‘Their’ tactics work on ‘our’ lakes

Watching Bassmaster Elite Series pro Edwin Evers attack Minnesota’s Gull Lake offered an interesting lesson in approaching a new body of water and using the lures and techniques with which you’re most comfortable. (Photo courtesy of Joe Albert)

In advance of the Bassmaster Angler of the Year Championship on Lake Mille Lacs earlier this month, I had the opportunity to spend a little time on Gull Lake with Elite Series pro Edwin Evers, of Oklahoma, who was putting on his annual Healing Heroes in Action event. It was a cool deal in which three Purple Heart recipients spent the day fishing with an Elite Series pro (in addition to Evers, Texas pro Todd Faircloth and California pro Ish Monroe attended).

Anyone who reads my stuff on a semi-regular basis knows I’ve got a soft spot for bass-fishing tournaments, so in addition to writing about Evers’ event, I was excited to just sit back and watch him attack Gull Lake, a body of water on which his only experience amounted to an hour or two the day before.

Evers, who won the 2016 Bassmaster Classic, began the day by throwing a topwater frog into a prominent reed bed. When there were no takers after a few minutes, he moved into deeper water and began flipping a plastic creature bait with a heavy weight, making dozens upon dozens of short flips into submerged vegetation. Then it was off to a series of docks, and then a small bay. Not long after that, he was back to where he started, working the reeds again before moving out to the submerged vegetation.

By the end of the event, Evers and his veteran partner had five bass in the livewell that weighed in excess of 15 pounds. Not too bad for going out and pretty much just winging it.

After watching Evers fish, and keeping in mind that his livelihood depends on his ability to catch bass, I took away a few things:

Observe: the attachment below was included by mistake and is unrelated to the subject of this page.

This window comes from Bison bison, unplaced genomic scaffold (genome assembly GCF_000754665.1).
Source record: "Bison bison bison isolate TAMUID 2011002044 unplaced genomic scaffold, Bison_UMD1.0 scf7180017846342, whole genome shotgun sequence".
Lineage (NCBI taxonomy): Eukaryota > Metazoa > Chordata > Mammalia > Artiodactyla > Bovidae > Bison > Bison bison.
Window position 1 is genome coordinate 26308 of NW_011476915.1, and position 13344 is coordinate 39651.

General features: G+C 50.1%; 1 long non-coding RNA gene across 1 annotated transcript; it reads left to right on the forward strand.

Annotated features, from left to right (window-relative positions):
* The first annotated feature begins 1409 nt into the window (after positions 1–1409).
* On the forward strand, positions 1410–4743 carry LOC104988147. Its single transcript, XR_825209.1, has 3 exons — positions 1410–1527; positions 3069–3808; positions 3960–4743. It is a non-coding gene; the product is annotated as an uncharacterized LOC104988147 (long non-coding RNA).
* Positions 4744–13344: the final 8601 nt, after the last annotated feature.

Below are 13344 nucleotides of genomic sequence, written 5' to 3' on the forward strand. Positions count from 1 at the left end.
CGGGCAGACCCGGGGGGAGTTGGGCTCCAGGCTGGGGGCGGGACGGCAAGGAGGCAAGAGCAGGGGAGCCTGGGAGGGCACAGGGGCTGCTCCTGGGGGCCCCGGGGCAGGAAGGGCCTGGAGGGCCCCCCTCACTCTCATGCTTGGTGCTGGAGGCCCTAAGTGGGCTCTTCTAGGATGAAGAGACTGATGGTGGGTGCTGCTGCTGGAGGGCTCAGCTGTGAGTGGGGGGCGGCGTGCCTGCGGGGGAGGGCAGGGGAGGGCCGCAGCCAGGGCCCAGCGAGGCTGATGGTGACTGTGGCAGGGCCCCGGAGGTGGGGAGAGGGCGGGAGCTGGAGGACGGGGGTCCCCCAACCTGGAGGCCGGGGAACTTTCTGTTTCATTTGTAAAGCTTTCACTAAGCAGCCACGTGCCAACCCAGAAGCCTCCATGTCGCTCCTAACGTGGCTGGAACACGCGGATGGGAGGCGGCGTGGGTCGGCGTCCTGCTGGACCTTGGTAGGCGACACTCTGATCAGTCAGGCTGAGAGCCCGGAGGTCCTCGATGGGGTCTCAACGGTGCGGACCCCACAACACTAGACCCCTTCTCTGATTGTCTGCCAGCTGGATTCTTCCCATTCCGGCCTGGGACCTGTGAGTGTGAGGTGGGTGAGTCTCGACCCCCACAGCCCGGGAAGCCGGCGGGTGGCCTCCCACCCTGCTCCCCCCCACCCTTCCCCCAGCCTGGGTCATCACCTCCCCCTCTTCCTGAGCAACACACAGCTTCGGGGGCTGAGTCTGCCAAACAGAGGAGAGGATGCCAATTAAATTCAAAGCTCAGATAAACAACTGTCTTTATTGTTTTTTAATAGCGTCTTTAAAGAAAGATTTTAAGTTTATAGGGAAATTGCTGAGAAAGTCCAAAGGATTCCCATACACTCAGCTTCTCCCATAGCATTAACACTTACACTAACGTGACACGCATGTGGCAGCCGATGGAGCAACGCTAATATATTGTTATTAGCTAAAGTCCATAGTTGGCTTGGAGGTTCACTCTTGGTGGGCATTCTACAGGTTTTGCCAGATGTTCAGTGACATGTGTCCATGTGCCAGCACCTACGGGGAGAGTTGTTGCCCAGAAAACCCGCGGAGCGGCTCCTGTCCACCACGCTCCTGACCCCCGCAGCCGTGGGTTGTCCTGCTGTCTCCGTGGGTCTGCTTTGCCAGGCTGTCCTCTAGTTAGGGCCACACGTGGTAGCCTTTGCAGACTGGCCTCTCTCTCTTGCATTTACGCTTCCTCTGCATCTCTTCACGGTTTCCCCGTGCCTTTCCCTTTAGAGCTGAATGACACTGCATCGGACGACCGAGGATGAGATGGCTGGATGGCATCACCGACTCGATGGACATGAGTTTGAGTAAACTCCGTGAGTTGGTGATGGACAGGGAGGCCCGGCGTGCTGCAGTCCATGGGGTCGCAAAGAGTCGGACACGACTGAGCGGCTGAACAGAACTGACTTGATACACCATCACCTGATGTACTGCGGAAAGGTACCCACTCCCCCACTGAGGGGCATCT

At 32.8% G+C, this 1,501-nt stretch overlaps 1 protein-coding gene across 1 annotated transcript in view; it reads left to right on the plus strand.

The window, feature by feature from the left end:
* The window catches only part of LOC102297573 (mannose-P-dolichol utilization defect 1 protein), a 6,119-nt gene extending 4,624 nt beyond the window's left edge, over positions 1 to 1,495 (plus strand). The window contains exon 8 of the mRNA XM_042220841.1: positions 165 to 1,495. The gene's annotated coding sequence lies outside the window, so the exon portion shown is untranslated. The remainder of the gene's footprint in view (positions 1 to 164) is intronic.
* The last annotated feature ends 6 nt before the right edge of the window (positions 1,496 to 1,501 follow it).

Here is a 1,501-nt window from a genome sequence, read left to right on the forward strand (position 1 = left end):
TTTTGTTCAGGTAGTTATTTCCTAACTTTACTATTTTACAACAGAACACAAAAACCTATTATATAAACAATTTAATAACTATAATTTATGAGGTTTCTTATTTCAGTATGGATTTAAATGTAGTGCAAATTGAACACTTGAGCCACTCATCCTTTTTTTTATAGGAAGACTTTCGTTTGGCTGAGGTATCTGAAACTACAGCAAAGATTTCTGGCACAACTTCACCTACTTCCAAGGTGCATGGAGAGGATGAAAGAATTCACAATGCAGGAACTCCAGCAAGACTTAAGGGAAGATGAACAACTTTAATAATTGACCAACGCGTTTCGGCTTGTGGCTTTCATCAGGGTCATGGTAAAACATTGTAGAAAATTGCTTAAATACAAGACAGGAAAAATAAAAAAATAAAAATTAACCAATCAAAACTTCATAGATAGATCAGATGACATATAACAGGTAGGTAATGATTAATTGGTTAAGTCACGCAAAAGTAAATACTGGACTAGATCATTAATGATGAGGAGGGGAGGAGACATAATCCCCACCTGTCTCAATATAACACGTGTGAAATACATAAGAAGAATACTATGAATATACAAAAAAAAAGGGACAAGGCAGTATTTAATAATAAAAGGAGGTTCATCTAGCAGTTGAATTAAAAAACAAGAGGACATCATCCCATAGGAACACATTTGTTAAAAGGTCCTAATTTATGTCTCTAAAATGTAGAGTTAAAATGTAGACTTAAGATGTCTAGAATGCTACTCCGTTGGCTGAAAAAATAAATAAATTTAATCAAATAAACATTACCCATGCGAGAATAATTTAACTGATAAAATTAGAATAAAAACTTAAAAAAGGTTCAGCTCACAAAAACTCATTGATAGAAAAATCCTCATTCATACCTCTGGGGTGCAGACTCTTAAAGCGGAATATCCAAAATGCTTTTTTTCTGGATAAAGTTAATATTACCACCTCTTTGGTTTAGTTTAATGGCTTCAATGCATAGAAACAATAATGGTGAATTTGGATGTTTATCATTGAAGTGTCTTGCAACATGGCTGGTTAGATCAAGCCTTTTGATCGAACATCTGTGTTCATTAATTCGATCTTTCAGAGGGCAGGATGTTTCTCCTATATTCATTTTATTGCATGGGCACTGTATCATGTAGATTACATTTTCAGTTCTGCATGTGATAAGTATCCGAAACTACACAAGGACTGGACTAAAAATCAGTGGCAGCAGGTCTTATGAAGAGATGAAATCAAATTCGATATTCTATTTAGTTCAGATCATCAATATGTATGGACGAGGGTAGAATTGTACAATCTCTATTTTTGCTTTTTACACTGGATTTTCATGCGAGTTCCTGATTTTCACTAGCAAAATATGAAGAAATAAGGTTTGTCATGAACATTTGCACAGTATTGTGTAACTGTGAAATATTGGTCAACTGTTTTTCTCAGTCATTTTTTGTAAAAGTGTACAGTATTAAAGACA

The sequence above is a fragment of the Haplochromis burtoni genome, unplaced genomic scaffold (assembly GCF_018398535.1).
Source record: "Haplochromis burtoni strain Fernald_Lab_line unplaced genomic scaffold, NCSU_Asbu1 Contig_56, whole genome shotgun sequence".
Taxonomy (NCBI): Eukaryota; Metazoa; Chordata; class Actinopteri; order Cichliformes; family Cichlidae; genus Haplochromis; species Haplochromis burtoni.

• There was little finesse to his approach. Whereas I likely would have tied on a mushroom-head jig with a 4-inch worm, Evers used heavy weights and big baits. What he may have sacrificed in quantity he made up for in quality.
  • He moved quickly and covered water, basically leaving his bait in one spot only long enough to let it hit bottom and shake it a time of two. He worked his topwater frog quickly, too. But when he got a bite from a spot, he worked it thoroughly, believing there would be more than one fish there.
  • His casts were precise. He skipped baits far underneath docks, never once (that I saw, anyway) making an errant cast. Certainly a case of practice making perfect.
  • He tried a bunch of good-looking spots, but didn’t spend too much time at any of them if the fish weren’t biting. However, he’d revisit throughout the day the ones he thought held the most potential.
  • There were a couple of spots where trees had fallen into the water, and Evers cast his baits into the thickest part of the fallen timber. There was the risk of getting snagged and losing a lure, but the potential for coaxing a strike outweighed the risk.

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